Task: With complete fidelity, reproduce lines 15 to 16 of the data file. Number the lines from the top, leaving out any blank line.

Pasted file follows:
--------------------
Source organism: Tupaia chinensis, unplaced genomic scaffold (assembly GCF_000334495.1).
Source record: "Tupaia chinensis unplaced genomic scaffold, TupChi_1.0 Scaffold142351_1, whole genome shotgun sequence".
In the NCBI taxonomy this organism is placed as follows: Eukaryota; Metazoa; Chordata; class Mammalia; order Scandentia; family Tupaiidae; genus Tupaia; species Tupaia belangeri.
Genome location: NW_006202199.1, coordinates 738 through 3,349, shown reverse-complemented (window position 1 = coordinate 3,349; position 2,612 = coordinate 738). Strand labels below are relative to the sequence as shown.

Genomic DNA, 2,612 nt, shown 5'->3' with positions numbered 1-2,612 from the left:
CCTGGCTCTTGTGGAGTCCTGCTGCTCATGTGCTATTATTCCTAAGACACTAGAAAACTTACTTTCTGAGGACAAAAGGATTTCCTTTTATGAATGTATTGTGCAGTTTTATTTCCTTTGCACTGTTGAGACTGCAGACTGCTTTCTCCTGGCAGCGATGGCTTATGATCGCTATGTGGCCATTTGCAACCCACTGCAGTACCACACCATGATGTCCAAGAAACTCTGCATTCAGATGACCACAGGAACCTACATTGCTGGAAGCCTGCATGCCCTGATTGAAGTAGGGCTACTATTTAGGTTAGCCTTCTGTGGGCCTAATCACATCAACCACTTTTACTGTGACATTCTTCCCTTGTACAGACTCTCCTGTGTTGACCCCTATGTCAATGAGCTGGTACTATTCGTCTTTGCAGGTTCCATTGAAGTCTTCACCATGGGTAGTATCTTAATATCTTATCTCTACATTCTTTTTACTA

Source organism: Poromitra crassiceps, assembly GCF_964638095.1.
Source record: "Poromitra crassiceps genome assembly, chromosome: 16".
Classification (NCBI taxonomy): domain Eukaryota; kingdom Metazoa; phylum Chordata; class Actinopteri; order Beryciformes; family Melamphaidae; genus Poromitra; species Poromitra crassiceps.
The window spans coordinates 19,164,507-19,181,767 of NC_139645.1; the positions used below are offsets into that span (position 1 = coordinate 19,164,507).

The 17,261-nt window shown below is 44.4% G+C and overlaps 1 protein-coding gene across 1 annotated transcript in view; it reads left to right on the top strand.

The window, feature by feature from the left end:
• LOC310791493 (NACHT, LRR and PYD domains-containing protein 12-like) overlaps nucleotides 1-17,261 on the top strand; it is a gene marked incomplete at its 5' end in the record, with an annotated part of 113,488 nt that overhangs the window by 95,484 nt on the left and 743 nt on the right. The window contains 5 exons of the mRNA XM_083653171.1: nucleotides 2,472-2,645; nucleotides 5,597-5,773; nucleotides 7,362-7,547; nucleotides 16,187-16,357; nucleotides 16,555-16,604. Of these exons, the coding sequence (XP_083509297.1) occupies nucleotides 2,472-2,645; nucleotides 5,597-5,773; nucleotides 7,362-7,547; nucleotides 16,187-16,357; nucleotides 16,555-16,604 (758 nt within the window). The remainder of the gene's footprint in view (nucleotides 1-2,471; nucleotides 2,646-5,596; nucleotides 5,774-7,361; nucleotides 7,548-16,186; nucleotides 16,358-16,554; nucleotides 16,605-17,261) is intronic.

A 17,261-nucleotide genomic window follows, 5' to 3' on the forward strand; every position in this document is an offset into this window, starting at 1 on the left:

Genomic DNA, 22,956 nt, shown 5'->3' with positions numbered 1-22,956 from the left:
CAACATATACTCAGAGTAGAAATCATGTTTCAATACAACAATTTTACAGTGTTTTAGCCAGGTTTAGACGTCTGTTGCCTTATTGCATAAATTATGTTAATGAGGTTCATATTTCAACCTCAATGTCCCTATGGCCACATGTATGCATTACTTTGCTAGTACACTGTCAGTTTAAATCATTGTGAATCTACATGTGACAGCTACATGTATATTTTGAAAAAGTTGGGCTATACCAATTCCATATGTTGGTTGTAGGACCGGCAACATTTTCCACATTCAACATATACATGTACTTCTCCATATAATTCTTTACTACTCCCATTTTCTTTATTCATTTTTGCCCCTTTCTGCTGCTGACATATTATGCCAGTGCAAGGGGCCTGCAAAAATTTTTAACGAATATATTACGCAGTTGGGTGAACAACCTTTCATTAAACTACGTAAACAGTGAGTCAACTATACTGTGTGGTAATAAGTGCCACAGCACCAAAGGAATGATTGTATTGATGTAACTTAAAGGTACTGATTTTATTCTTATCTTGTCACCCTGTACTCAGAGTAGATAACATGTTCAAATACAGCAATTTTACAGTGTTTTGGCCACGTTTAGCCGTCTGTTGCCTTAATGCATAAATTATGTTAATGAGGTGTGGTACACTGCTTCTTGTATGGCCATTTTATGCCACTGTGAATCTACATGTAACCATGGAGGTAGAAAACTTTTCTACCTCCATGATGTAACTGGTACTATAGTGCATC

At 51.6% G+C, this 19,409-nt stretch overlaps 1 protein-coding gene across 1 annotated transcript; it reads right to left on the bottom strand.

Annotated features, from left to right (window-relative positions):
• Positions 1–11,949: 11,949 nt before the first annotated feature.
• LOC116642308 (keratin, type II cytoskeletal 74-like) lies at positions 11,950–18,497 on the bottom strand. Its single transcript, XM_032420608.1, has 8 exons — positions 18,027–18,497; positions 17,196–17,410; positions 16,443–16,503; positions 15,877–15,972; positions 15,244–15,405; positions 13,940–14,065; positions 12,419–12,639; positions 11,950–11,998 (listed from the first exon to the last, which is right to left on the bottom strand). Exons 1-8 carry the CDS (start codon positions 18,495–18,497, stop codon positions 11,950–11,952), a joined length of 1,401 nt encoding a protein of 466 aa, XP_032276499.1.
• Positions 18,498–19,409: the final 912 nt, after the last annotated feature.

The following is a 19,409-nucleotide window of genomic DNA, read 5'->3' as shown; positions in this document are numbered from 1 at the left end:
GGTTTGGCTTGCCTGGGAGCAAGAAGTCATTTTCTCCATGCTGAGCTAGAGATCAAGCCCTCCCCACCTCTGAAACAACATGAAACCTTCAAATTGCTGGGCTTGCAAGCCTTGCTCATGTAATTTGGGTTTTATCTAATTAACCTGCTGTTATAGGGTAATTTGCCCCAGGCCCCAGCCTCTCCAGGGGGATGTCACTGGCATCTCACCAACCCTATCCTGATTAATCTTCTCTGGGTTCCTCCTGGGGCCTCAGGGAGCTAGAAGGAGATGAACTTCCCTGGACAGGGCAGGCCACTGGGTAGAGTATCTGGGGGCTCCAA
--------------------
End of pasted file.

Genomic DNA, 22,956 nt, shown 5'->3' with positions numbered 1-22,956 from the left:
CAACATATACTCAGAGTAGAAATCATGTTTCAATACAACAATTTTACAGTGTTTTAGCCAGGTTTAGACGTCTGTTGCCTTATTGCATAAATTATGTTAATGAGGTTCATATTTCAACCTCAATGTCCCTATGGCCACATGTATGCATTACTTTGCTAGTACACTGTCAGTTTAAATCATTGTGAATCTACATGTGACAGCTACATGTATATTTTGAAAAAGTTGGGCTATACCAATTCCATATGTTGGTTGTAGGACCGGCAACATTTTCCACATTCAACATATACATGTACTTCTCCATATAATTCTTTACTACTCCCATTTTCTTTATTCATTTTTGCCCCTTTCTGCTGCTGACATATTATGCCAGTGCAAGGGGCCTGCAAAAATTTTTAACGAATATATTACGCAGTTGGGTGAACAACCTTTCATTAAACTACGTAAACAGTGAGTCAACTATACTGTGTGGTAATAAGTGCCACAGCACCAAAGGAATGATTGTATTGATGTAACTTAAAGGTACTGATTTTATTCTTATCTTGTCACCCTGTACTCAGAGTAGATAACATGTTCAAATACAGCAATTTTACAGTGTTTTGGCCACGTTTAGCCGTCTGTTGCCTTAATGCATAAATTATGTTAATGAGGTGTGGTACACTGCTTCTTGTATGGCCATTTTATGCCACTGTGAATCTACATGTAACCATGGAGGTAGAAAACTTTTCTACCTCCATGATGTAACTGGTACTATAGTGCATC